#62
    Weanling
    It is legal in the US! Its just that Usda funding for it has been slashed, and you cannot operate a plant with out it being usda inspected. And maybe it has changed again, but last I heard we no longer ship to mexico.
         
        09-01-2012, 08:17 PM
      #63
    Weanling
    I hate that you got kicked, and I'm glad that it was only your pride and heart that got hurt. If you decide to keep him, you might want to consider finding a different farrier for him. One that will come to him. I understand your frustration, but am confident that you will make the right decision for both of you.

    Good luck and God bless.
    Posted via Mobile Device
    Mochachino likes this.
         
        09-01-2012, 11:58 PM
      #64
    Started
    Cattle's hide is thicker than a horses... ever been to a branding? Ever seen how long a hot iron has to stay on a horse to brand vs a cow? I have a kid who is actually friend's with a kill buyer. I know they can answer all the questions and I bet they talk differently to you than they do to me.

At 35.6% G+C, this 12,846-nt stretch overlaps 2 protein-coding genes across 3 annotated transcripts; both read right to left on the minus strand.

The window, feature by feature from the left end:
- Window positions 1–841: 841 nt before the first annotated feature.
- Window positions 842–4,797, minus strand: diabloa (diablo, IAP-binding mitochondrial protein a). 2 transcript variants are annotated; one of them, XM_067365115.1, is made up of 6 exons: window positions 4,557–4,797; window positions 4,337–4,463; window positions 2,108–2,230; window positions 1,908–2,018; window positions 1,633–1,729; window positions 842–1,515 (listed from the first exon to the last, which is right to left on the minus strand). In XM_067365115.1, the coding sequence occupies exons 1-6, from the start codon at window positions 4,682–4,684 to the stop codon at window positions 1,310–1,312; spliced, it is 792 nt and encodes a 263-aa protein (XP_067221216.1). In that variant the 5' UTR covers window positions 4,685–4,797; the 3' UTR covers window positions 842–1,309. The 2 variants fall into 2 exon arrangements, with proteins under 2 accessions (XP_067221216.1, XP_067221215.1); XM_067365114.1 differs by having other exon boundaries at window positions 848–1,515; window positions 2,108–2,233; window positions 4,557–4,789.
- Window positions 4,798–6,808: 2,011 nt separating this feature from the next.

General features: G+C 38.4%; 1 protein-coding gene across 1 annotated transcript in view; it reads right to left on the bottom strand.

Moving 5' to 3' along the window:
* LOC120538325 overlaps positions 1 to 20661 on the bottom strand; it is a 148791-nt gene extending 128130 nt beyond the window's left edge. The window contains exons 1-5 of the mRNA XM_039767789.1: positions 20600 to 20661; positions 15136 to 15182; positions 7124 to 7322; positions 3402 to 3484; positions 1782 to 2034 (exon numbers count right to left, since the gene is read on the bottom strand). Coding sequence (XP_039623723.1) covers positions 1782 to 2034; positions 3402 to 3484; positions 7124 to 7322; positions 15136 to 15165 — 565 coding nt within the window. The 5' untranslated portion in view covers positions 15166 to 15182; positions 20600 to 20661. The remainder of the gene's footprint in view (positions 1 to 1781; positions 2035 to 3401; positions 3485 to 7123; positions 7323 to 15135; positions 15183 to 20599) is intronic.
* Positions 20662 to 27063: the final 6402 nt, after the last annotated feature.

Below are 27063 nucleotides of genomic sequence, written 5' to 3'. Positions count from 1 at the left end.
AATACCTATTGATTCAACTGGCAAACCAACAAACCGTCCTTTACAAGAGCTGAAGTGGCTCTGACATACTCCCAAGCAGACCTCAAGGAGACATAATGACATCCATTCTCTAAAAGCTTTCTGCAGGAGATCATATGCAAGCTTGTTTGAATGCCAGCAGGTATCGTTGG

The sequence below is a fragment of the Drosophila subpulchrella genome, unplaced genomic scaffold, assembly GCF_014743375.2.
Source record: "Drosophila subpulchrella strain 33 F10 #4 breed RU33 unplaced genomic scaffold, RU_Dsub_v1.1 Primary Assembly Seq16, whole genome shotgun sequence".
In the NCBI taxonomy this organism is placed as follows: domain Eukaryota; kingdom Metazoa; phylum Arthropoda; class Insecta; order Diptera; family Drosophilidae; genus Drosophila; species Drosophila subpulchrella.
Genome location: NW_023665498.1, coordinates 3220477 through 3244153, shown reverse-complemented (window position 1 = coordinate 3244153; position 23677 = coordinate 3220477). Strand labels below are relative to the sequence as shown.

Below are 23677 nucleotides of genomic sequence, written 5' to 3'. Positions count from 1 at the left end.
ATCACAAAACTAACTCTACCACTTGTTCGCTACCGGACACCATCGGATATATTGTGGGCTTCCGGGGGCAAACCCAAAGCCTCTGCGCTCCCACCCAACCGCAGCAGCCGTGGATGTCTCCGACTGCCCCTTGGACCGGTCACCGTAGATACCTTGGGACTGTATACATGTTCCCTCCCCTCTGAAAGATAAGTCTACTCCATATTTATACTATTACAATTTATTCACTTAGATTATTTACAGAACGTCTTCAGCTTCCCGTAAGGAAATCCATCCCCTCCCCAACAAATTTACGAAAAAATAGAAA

Not going to convince me that horses are being treated as they should be in transportation or as they should be in feedlots. Plants need to return to operation in the US to save our horses from horrendous miles of travel.
         
        09-02-2012, 01:41 AM
      #65
    Started
    I didn't have time to read all the responses but the first thing that leapt out of that post to me is '14 year old horse too arthritic to ride'. HOW, how is a 14 year old horse too broken to ride?!! Unless he had some horrible accident I can't see how a horse at only 14 could have been used up quite so thoroughly.